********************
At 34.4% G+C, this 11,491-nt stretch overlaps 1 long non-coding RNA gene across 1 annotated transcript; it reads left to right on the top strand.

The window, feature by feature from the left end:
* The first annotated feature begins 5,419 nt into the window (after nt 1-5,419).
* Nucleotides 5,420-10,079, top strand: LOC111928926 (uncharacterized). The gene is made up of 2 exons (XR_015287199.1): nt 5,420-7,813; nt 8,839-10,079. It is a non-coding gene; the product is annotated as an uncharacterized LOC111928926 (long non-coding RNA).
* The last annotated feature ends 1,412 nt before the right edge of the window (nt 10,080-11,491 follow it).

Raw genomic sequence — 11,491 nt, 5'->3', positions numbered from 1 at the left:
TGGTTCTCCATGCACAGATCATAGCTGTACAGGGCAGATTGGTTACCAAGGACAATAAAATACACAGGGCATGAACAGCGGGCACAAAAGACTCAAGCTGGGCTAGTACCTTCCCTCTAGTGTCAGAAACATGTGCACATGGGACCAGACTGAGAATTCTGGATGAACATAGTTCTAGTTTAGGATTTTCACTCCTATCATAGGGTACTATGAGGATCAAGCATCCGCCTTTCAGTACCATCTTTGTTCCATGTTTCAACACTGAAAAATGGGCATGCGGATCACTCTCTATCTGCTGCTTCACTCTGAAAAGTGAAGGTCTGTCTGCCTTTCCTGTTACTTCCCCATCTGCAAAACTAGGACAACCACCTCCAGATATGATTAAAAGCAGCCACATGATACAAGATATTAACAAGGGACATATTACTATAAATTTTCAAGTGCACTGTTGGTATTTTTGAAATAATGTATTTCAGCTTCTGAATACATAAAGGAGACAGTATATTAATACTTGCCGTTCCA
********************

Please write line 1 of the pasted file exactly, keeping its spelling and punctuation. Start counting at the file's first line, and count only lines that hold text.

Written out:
At 34.4% G+C, this 11,491-nt stretch overlaps 1 long non-coding RNA gene across 1 annotated transcript; it reads left to right on the top strand.